CSDP Introduces 2011-2012 Fellows
Peter Enns is an assistant professor in the Department of Government at Cornell University. His primary research and teaching interests focus on public opinion, representation, and quantitative research methods. His work has been published in the American Journal of Political Science, British Journal of Political Science and Presidential Studies Quarterly and he is co-editor of the book Who Gets Represented? While at Princeton, he will be working on a book about the relationship between public opinion and mass incarceration in the United States.
Miriam A. Golden is Professor of Political Science at the University of California at Los Angeles. She has diverse interests in the area of comparative political economy. Currently her major research project concerns corruption in rich and poor democracies, with particular attention to India as well as Italy. She has been a visiting scholar at the Russell Sage Foundation, served as Chair of the American Political Science Association's Organized Section in Political Economy, and been a recipient of multiple grants from the National Science Foundation, the International Growth Centre, and the Governments of Quebec and Canada. Her article on "Electoral Systems, District Magnitude and Corruption" was awarded the Lawrence Longley Award for the best article in representation and election systems. She will be devoting her time at CSDP to a book-length manuscript on corruption in democratic countries, both rich and poor.
Isabela Mares (Ph.D., Harvard University, 1999) is Associate Professor of Political Science at Columbia University. Her research and teaching interests include comparative political economy and comparative social policy. She is the author of The Politics of Social Risk: Business and Welfare State Development (Cambridge University Press 2003), which won the Gregory Luebbert Award of the American Political Science Association for the best book in comparative politics. Her book Taxation, Wage Bargaining and Unemployment (Cambridge University Press, 2006) explores the consequences of the growth of the fiscal burden on employment outcomes in advanced industrialized economies. Prior to joining the Columbia Political Science Department in 2006, Professor Mares was Assistant and then Associate Professor of Political Science at Stanford University. While at CSDP, she will focus on a new project on electoral reforms in early 20th century Europe, seeking to develop an account of the variation in the persistence of “imperfections” in voting technology that shaped electoral competition and the electoral disenfranchisement of voters.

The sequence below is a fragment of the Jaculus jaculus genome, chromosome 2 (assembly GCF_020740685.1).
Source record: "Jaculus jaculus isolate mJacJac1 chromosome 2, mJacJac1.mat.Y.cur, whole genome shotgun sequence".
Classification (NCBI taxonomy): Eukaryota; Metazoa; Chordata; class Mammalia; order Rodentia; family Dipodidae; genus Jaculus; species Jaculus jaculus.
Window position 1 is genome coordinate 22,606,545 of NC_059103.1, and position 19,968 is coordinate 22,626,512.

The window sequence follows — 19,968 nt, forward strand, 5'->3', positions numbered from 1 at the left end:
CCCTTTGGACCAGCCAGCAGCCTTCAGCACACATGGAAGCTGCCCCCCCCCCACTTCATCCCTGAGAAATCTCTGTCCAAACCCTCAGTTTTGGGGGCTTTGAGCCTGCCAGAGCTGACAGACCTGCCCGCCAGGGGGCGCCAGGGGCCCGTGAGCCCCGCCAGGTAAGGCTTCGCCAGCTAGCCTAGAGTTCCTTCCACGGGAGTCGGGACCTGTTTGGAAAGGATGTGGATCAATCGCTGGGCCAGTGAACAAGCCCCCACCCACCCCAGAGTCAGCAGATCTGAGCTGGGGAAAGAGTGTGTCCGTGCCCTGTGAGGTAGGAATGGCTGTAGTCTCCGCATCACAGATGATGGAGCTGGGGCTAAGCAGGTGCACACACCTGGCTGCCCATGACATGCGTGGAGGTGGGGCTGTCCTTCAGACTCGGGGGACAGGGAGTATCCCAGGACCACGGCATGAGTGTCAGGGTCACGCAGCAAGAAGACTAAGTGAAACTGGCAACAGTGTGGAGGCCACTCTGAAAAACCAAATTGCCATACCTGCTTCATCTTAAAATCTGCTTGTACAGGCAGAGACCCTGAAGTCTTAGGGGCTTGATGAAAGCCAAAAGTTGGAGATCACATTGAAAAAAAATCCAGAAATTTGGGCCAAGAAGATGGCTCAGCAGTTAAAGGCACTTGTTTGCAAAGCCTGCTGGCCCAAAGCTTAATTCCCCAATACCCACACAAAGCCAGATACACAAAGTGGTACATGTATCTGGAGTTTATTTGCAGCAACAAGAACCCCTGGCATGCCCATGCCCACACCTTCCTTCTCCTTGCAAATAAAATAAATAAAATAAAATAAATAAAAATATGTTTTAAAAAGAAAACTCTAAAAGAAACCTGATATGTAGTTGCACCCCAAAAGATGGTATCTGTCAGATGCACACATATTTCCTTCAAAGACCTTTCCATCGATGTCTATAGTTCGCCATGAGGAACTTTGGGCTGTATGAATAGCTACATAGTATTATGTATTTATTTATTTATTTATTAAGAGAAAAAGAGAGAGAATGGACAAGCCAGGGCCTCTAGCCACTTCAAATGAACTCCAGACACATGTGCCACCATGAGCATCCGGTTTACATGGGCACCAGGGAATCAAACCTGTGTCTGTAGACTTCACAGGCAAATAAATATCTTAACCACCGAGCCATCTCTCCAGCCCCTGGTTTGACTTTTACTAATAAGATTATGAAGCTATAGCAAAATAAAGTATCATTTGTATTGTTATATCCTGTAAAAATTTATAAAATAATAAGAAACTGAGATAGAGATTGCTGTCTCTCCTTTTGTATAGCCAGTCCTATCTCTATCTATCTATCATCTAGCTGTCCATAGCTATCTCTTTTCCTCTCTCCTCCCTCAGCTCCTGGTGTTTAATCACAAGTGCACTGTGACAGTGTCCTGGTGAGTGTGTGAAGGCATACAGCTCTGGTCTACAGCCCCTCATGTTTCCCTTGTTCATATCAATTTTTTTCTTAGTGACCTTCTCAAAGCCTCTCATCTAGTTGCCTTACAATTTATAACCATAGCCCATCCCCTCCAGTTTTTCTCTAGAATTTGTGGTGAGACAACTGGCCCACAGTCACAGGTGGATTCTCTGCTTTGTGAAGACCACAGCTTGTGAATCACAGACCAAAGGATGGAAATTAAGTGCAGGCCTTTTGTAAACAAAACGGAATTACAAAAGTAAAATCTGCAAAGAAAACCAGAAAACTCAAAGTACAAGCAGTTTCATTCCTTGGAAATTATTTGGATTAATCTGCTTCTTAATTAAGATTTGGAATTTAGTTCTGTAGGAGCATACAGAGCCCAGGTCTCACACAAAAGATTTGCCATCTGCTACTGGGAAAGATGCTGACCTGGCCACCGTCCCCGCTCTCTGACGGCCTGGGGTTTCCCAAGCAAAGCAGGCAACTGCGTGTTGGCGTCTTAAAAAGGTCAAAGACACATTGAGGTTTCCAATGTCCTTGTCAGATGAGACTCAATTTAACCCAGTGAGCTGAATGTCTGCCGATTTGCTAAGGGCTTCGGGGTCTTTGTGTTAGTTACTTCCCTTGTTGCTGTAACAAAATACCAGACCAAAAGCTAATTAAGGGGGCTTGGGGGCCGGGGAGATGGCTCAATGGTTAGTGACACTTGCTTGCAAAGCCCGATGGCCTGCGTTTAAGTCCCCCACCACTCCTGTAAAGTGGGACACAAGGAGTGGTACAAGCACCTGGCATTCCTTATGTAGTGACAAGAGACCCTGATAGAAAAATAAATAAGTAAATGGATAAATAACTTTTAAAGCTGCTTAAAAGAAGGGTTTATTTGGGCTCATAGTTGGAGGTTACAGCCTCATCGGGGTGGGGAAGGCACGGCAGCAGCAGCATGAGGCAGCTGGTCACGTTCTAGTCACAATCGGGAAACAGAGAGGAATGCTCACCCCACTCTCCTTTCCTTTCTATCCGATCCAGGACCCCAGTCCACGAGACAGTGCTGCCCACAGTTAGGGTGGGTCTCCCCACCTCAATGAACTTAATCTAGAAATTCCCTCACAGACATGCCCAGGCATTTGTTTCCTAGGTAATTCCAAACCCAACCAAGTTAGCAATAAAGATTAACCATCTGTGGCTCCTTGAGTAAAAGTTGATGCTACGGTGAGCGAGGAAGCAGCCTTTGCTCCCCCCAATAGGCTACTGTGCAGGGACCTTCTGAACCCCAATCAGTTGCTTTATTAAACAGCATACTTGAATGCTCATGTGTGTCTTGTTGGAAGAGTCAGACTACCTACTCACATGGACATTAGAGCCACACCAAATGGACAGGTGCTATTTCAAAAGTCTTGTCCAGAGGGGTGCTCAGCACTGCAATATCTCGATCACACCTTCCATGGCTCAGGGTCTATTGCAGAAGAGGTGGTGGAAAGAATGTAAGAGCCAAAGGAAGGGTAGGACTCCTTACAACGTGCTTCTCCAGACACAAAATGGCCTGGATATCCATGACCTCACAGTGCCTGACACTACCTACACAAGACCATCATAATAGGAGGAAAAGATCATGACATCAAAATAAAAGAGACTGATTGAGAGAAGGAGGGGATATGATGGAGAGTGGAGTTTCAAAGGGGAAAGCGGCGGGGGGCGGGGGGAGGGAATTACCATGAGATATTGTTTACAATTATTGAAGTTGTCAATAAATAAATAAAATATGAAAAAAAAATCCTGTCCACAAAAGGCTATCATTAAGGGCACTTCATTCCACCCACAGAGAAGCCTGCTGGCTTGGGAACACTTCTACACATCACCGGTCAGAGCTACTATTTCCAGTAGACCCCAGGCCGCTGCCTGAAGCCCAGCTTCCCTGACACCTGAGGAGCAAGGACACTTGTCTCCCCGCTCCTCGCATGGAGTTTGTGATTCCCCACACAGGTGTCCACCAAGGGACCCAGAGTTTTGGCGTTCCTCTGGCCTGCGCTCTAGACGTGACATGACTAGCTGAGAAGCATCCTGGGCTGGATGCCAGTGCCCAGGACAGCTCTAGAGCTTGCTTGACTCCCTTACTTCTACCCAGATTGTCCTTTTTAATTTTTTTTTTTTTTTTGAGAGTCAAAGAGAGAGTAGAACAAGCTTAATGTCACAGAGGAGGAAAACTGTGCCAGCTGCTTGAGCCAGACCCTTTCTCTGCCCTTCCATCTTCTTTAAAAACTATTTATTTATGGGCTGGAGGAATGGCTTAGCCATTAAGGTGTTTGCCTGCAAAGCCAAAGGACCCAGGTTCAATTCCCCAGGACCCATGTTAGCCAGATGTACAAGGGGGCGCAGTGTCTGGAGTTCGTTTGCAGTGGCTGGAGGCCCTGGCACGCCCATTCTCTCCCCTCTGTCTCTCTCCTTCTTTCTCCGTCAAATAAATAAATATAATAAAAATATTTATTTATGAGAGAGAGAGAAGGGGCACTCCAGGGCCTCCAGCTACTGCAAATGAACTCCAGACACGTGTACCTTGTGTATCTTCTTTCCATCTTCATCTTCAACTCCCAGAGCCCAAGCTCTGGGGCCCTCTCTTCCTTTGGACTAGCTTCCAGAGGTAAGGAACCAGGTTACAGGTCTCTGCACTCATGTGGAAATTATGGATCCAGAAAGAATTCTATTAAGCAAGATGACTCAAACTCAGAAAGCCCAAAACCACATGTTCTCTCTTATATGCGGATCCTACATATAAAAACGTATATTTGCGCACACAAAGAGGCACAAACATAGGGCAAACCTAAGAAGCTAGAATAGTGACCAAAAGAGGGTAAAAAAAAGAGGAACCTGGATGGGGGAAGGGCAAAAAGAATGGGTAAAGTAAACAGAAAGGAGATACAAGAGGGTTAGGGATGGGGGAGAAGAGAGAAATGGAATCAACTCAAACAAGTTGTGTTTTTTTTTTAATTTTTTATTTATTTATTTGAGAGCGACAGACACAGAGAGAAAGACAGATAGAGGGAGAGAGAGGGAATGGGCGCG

Monika Nalepa is Assistant Professor of Political Science at the University of Notre Dame. She was born in Warsaw, Poland and received her PhD at Columbia University’s Political Science Department. She has taught at Rice University, and held a post-doc at the Harvard Academy of International and Area Studies. She recently published "Captured Commitments: An Analytic Narrative of Transitions with Transitional Justice," in World Politics and Skeletons in the Closet: Transitional Justice in Post-Communist Europe with Cambridge University Press. She has also published in the Journal of Conflict Resolution, the Journal of Theoretical Politics, and the Taiwan Journal of Democracy. At CSDP she will be using disaggregated voting records to study the transition from a consensus-based to a majoritarian-dominated parliament, using the example of the Polish Sejm.
Jeffrey A. Segal is SUNY Distinguished Professor and chair of the political science department at Stony Brook University. He has also served as Global Research Fellow at the Hauser Global Law School Program at the NYU School of Law and as a Fellow in the Law and Social Sciences Program at Northwestern University. He has a Ph.D. in political science from Michigan State University (1983). He is co-author of seven books, including Majority Rule or Minority Will: Adherence to Precedent on the U.S. Supreme Court (Cambridge 1999, with Harold Spaeth) which won the C. Herman Pritchett Award for best book in law and judicial politics, and The Supreme Court and the Attitudinal Model (Cambridge 1993, also with Harold Spaeth) which won the Wadsworth Award (2005), for book or article, ten years or older, that has had a lasting influence on the field of law and courts. His articles include "Predicting Supreme Court Cases Probabilistically: The Search and Seizure Cases, 1962-1981" (American Political Science Review, 1984), which also won the Wadsworth Award (2002) for lasting influence. His article "The Supreme Court During Crisis" (NYU Law Review, 2005, with Lee Epstein, Daniel Ho, and Gary King) won the McGraw-Hill Award (2006) for best article published by political scientists on law and courts. Segal has served on the Board of the Law and Social Sciences Program at the NSF and as President of the Midwest Political Science Association. While at CSDP, he will be researching the historical responsiveness of the Supreme Court during wars and other crises. This project uses data from all cases involving Civil Rights and Liberties from the Supreme Court’s first decisions in 1793 until today.